6. An old Sioux, reminiscing about white frontier policy: “They made us many promises, more than I can remember, but they never kept but one; they promised to take our land and they took it.” By contrast, earlier Spanish policy of settling the Chichimecas (or even enslaving them) in their own country was such a basic practice that many criticized it as too dangerous. But the settlement policy was adhered to – and generally, it worked.

Although these contrasts in the two similar situations were fundamental, there were equally notable and more numerous parallels.

  1. The nature of the Indian enemy and his opponent’s great difficulty in understanding this New World nomad’s ways of life, war and diplomacy.
  2. The quick addiction of even the most isolated and alienated Indians – those disdaining whites and their ways – to the useful baggage of civilization (utensils, food, clothing and, later, firearms) giving them strong incentives to acquire such goods either through plunder or intermediaries.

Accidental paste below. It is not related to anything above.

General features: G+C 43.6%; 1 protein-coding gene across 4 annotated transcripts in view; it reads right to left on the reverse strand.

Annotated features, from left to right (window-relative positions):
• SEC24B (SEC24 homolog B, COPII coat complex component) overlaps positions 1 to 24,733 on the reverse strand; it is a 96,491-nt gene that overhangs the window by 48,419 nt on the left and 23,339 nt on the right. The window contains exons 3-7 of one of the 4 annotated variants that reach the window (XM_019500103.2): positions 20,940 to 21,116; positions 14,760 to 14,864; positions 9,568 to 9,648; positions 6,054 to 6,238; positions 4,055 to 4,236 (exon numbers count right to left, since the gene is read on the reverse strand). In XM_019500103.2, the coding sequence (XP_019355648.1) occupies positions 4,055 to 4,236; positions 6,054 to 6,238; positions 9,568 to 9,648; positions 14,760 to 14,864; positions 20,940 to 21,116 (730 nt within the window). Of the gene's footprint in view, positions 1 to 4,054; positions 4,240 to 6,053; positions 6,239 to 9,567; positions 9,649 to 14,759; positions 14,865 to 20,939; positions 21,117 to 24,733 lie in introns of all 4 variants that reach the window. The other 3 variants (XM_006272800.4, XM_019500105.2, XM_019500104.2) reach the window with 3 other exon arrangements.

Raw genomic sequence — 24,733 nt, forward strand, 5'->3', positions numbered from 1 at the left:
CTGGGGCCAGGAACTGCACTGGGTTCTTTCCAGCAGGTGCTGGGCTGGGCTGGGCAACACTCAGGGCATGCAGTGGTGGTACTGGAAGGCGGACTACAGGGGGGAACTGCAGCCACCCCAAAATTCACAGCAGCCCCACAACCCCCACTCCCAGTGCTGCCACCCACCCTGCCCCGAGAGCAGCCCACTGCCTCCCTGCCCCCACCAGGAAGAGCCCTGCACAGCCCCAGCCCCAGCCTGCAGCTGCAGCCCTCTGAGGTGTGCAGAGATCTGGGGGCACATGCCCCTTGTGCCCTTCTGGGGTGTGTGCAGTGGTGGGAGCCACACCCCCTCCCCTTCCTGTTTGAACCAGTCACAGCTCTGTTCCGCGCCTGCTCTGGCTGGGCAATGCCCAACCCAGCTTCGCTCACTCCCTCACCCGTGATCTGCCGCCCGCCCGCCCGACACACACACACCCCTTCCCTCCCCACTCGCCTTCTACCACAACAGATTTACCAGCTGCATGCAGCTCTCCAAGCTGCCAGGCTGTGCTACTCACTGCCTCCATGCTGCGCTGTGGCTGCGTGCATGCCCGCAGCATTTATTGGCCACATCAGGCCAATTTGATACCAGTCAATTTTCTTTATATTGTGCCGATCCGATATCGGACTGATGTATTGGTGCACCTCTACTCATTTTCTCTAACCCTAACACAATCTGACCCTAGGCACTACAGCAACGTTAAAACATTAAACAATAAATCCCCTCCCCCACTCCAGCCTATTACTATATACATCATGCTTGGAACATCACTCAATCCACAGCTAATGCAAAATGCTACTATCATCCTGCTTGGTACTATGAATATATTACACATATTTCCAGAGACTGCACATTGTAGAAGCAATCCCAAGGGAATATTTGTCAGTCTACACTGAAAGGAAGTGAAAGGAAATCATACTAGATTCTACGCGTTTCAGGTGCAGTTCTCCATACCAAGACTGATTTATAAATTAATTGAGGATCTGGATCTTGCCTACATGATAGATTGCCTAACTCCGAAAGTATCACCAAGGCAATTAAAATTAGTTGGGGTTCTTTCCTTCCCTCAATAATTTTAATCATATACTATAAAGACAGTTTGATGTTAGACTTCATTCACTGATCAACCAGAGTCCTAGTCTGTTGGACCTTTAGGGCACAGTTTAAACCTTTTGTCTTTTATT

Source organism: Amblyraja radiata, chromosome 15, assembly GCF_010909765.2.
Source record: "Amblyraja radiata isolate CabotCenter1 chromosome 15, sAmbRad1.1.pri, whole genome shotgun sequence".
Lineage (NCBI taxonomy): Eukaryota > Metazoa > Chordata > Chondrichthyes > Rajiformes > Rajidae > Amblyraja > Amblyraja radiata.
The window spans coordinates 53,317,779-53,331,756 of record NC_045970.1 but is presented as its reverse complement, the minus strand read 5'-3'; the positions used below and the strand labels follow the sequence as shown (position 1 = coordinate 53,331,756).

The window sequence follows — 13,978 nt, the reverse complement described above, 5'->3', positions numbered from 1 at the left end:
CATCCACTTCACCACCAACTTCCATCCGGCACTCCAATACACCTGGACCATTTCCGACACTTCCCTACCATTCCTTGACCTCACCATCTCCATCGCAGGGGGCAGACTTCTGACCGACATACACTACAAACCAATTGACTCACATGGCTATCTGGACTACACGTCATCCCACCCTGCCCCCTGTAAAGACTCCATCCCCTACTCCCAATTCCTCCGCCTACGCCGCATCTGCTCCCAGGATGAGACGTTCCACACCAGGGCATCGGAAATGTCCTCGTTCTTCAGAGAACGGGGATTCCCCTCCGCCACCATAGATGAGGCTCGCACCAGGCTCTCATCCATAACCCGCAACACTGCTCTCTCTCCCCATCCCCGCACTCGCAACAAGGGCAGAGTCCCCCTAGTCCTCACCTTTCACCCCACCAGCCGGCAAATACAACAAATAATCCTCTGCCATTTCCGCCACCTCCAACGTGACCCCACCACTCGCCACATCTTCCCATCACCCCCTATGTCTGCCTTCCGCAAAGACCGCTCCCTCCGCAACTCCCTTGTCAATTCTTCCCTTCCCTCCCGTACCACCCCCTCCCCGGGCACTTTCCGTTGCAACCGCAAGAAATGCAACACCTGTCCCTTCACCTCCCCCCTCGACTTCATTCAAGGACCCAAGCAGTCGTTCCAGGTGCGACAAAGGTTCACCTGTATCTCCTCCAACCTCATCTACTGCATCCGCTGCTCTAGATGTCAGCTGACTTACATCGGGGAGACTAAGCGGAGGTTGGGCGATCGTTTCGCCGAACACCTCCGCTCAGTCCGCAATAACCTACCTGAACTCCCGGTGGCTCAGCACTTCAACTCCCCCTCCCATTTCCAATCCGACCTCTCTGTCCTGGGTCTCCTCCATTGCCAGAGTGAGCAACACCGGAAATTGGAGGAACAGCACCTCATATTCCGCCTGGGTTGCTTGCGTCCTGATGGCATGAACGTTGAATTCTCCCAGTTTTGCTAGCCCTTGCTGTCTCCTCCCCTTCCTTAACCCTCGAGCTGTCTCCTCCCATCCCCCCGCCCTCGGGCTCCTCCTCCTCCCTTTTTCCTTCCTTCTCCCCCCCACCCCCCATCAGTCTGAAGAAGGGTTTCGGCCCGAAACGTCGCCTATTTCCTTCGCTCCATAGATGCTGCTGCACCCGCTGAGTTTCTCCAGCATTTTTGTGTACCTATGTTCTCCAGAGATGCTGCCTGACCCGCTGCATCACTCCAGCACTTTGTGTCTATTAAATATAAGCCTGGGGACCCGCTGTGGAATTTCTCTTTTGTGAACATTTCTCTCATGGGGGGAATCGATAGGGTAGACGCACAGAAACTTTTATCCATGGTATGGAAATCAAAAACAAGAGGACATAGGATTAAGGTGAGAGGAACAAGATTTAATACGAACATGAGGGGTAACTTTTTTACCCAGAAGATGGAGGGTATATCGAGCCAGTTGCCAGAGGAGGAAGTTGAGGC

3. The more distant from the frontier, the greater the sympathy for the “state-of-nature” native – in contrast to those who had seen his cruelties of torture and devastation. In short, the more distant and abstract the nomadic Indian, in sixteenth or nineteenth century, the more attractive he was to jurists, humanitarians, and sundry other crusaders on his behalf.